March 12, 2019
IFCL has been working with over 60 faith-based, service and military groups to oppose SB 613, an expansion of payday lending services. See the recent update from our partners at Indiana Institute for Working Families
Erin Macey, Senior Policy Analyst, Indiana Institute for Working Families 317-270-0874
Broad Coalition Gathers at Statehouse to Oppose Large-Scale Expansion of Loans at Loansharking Rates in SB 613
Indianapolis, IN – Indiana veterans’ groups, faith leaders, social service agencies, and community advocates gathered Monday at the Statehouse to send a strong message to the Indiana House of Representatives: Reject Senate Bill 613.
Advocates walked through the bill using this chart and offered those present a copy of this bill analysis, noting that while Indiana made an extremely limited exemption to its loansharking law in 2002, SB 613 would open the floodgates to high-cost lending by authorizing multiple larger, longer products outside that 72% cap and even rewriting the definition of loansharking itself. It will also substantially increase the allowable costs on all kind of consumer loans – from auto loans to personal installment to lines of credit and beyond.
“The bill this year is far worse and more far-reaching than past years,” said retired Brigadier General James Bauerle of the Indiana Military / Veterans Coalition.
In fact, former Department of Financial Institutions regulator Mark Tarpey issued a written statement calling SB 613 “the single most negative piece of consumer credit legislation that I have seen in over 40 years as a former regulator of consumer credit in Indiana.”
Indiana’s current payday lending law – narrow as it is – has already created problems for borrowers like Steven Bramer, Jr. who came to speak at the press conference. “I got myself in a horribly expensive cycle,” Iraq War veteran Bramer told the audience. He called on Indiana lawmakers to reject the even larger loans proposed in SB 613. “I protected you at one point. Now, it is time for you to protect me.”
Outreach Minister Marcie Luhigo from The Creek Church in Indianapolis also shared the story of a Bill and Misty, working homeowners who came to the church for assistance after a cycle of payday loan debt caused them to fall behind on their mortgage and other bills. Bill and Misty finally sought help from the Church’s generous ministry. “We see a lot of Bills and Mistys,” she said.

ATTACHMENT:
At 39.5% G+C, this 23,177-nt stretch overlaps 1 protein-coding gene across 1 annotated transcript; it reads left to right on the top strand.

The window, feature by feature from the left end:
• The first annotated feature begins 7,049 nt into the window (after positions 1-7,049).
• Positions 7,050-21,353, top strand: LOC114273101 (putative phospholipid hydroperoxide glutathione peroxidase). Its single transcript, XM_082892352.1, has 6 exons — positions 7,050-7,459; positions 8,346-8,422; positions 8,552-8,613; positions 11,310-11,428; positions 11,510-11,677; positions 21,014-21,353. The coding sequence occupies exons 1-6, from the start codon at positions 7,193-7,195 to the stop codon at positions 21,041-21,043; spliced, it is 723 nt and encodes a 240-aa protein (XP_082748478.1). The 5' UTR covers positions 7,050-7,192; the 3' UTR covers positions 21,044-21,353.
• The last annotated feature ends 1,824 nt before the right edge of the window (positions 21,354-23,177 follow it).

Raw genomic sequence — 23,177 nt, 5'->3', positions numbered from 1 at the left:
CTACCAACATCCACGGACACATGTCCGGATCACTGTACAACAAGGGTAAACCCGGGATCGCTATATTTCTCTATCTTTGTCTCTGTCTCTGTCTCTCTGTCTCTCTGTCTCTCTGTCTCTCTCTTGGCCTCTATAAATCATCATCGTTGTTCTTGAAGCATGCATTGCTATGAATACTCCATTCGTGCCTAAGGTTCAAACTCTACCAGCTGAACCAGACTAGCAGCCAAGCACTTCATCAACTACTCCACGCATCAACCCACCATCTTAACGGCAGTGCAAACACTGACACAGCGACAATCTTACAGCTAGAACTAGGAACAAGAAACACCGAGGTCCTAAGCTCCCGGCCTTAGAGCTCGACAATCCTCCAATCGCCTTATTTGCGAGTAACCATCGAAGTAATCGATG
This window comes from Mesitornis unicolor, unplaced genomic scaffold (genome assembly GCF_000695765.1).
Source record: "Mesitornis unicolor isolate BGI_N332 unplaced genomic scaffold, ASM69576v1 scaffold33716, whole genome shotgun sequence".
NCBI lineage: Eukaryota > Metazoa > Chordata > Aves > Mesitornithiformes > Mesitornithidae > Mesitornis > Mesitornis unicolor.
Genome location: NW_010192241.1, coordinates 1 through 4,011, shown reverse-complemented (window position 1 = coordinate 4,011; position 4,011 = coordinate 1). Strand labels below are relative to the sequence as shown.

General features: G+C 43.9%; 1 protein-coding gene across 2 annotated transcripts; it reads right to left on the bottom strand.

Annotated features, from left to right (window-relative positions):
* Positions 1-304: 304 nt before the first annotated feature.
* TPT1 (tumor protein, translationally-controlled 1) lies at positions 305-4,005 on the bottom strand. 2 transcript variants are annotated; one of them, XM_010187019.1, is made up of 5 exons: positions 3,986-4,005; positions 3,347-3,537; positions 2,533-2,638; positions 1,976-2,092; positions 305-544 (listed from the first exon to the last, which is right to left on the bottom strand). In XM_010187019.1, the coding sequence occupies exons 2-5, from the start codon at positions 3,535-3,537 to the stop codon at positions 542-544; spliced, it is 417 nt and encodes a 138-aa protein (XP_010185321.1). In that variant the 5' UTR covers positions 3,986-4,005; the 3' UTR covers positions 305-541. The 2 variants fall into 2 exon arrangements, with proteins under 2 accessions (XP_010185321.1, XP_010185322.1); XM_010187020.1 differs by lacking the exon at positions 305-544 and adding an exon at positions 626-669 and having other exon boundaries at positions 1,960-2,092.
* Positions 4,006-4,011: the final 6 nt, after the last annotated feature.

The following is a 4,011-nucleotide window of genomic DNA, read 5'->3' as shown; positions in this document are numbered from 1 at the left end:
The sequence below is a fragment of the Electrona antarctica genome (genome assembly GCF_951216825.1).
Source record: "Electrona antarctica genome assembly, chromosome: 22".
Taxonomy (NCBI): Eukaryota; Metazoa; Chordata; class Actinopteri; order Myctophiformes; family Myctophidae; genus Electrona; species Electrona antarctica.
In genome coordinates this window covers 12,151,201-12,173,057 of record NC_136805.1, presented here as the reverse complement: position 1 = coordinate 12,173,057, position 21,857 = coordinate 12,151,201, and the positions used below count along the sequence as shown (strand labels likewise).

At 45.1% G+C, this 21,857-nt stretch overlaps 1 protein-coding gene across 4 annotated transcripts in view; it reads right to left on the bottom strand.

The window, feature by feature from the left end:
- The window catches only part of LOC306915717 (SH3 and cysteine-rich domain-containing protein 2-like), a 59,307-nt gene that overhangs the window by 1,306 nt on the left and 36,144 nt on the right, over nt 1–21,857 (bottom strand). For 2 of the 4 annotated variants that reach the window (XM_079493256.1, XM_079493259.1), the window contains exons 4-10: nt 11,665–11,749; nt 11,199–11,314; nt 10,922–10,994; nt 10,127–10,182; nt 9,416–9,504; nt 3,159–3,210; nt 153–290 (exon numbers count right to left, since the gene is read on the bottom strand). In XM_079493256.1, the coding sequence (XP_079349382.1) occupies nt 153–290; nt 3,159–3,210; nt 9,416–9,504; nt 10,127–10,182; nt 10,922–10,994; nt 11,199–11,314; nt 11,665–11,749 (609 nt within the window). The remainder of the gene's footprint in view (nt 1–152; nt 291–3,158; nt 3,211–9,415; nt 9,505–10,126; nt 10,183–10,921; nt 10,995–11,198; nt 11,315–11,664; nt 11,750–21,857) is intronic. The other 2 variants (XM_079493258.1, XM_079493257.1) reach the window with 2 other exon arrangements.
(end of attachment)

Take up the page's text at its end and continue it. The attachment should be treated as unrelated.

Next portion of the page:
Leaders representing Episcopal, Catholic, Pentecostal, Muslim, Unitarian, Quaker, and Christian faiths also stood with the coalition. “We are called to address injustice,” said Pastor Tammy Butler Robinson of House of God Church, speaking on behalf of the faith community, “and SB 613 opens doors for lending practices that are unjust and which take unfair advantage of people in desperate circumstances.”
Social service agencies represented at the press conference expressed concern that SB 613 would increase the workload of these agencies, as many families seek out help only after trying to manage a financial crisis with high-cost debt. “Adding larger, longer term and higher rate loans to vulnerable families will only make their lives, and our work, more difficult,” said Mark Lindenlaub, Executive Director of Thrive Alliance.
President and CEO Tanya Bell of Indiana Black Expo, Inc. put it more simply: “Making loan sharking legal in the guise of helping is absurd.”
Bell concluded the conference with an appeal, “I urge lawmakers to stop listening to the lenders, and start listening to this coalition. We represent your veterans, your faith based groups, families, your social service agencies and community organizations. And we are ALL telling you to reject SB 613.”
An online file folder with resources, copies of statements, and photos is available here.